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How Service Learning Enriches the Learning Experience

Paper Type: Free Essay Subject: Education
Wordcount: 3238 words Published: 29th Aug 2017

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How Service Learning Enriches the Learning Experience

Section I: Problem Statement

Service learning is a teaching and learning strategy that integrates meaningful community service with instruction and reflection to enrich the learning experience, teach civic responsibility, and strengthen communities. Service learning is an extremely broad range of discussion that it utilized all over the country and all over the world as a teaching strategy. I will analyze this topic from several different angles and perspectives in hopes to answer the question of "How service learning enriches learning experiences, teaches empathy, strengthens communities, and develops participatory citizenship."

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To answer the question in the previous paragraph, I will explore into the following topics: service learning as a teaching technique, how service learning provides implications for empathy and community engagement in students, and how service learning develops participatory citizenship. I will also consider the 'real' truth about service learning from a college student's perspective, and the emotions of teaching through service learning. In addition, I will interview an educator with experience, expertise, and knowledge about service learning. After exploring these topics of discussion, it is my hope that the reader fully understands how service learning enriches learning experiences, teaches empathy, strengthens communities, and develops participatory citizenship.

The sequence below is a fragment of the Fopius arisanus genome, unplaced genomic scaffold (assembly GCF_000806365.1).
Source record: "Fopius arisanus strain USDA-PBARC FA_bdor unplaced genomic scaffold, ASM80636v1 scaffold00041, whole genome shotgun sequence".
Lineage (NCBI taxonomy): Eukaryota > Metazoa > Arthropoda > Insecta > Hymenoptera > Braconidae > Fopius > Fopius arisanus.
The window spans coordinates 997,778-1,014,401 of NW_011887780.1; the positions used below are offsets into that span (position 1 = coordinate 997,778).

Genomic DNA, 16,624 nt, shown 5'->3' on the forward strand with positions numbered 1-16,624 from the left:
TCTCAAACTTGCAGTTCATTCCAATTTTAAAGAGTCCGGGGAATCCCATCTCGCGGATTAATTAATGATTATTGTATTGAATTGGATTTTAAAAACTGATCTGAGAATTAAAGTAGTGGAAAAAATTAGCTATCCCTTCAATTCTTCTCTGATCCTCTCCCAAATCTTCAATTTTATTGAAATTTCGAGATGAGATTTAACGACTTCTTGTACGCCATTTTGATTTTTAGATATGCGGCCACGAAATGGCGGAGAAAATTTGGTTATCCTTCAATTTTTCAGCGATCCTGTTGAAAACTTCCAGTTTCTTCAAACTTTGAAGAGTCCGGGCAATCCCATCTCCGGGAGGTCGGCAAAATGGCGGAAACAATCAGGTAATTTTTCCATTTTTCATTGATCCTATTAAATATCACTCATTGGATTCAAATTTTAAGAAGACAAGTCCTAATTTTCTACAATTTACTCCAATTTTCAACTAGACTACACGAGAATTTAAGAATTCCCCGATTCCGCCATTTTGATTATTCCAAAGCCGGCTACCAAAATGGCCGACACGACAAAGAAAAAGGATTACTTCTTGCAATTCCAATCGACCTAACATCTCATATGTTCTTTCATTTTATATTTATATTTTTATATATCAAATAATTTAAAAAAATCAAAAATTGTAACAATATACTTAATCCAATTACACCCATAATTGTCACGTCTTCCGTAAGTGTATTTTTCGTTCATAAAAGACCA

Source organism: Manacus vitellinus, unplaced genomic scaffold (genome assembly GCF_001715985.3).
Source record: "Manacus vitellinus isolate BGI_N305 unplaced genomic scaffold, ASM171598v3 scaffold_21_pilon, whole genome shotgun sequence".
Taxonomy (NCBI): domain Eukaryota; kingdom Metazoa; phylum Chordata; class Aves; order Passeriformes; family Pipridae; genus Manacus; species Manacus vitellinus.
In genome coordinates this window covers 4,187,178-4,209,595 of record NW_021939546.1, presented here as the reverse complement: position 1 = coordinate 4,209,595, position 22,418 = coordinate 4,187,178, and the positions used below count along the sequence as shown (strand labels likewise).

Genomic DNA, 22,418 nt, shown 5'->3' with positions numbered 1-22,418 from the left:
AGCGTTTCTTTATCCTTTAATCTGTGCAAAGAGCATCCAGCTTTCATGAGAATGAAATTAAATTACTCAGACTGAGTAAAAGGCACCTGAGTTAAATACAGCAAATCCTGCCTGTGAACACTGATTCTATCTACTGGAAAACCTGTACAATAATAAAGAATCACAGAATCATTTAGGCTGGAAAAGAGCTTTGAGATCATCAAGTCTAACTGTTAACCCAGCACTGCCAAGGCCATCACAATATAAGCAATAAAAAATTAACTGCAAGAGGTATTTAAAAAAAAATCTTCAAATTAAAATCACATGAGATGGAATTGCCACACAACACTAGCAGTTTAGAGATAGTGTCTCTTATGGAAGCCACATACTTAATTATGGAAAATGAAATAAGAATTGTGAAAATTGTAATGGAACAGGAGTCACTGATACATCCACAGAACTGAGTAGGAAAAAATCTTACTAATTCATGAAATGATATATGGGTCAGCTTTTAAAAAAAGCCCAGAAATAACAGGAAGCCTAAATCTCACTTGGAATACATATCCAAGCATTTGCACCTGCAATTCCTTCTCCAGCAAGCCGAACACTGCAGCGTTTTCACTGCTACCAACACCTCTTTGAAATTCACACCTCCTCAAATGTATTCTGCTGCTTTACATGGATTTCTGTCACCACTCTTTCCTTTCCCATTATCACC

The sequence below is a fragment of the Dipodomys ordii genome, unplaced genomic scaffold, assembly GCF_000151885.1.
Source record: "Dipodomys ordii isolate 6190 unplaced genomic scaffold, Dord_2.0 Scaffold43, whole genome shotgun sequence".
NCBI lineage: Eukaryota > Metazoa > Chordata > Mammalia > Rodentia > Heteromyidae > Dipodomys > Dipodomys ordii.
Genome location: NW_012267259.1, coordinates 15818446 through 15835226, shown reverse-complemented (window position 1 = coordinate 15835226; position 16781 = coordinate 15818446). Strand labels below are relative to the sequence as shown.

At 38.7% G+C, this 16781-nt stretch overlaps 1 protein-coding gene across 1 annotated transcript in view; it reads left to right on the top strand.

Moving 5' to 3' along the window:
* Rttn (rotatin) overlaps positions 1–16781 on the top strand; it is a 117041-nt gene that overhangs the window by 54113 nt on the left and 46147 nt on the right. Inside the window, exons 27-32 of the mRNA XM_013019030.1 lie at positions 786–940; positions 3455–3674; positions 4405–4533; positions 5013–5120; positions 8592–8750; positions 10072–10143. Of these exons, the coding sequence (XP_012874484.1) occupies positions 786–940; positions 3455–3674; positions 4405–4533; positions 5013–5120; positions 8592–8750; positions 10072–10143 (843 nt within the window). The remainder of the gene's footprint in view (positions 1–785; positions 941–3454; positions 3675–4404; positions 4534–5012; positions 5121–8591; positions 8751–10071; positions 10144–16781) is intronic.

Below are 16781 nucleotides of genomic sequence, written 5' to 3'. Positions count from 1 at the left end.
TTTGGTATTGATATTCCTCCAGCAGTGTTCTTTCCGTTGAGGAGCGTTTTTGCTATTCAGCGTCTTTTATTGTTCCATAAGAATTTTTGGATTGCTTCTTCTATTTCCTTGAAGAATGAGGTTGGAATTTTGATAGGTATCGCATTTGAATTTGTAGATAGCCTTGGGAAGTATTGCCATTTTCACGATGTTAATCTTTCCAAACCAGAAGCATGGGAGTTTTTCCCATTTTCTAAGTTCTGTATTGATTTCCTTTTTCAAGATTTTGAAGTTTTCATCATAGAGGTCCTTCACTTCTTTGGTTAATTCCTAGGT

Section II: Literature Review

Service learning as a teaching technique:
Service learning, also known as experiential learning, is a creative teaching technique that incorporates community service with scholarly learning to enhance information and knowledge, educate civic engagement, and fortify communities. The service experience is incorporated into an academic course in which students complete composed and verbal reflection exercises about their bits of knowledge, encounters, and advantages amid the service learning opportunity. (Griffith & Clark, 2016)

Shared endeavors among the community or organization, the scholastic foundation, the course teacher, and the student are essential in a service learning project. The service organization has a need met while the scholarly foundation manufactures a partnership with the organization and surrounding community. The teacher gives significant, frequently difficult, learning encounters, and the students collaborate with people from differing and hindered backgrounds. For students, service learning enhances critical-thinking, leaderships skills, and promotes civil engagement. (Griffith & Clark, 2016)